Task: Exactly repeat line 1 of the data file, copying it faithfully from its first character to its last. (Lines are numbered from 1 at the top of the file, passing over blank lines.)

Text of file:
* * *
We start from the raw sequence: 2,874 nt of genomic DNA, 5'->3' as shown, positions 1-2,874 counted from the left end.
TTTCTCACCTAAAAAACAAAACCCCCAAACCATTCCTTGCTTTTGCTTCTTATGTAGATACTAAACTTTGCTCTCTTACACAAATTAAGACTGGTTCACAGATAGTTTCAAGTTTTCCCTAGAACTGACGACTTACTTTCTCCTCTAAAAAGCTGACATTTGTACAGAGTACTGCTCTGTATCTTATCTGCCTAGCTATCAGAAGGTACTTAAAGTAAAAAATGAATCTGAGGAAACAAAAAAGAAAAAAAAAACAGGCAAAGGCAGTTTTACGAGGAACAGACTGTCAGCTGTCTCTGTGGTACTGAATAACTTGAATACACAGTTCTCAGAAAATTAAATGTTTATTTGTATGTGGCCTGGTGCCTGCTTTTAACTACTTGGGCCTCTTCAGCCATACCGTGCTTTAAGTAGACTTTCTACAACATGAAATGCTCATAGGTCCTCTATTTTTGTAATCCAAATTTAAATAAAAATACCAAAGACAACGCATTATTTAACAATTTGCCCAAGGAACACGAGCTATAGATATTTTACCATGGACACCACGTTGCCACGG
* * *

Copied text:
We start from the raw sequence: 2,874 nt of genomic DNA, 5'->3' as shown, positions 1-2,874 counted from the left end.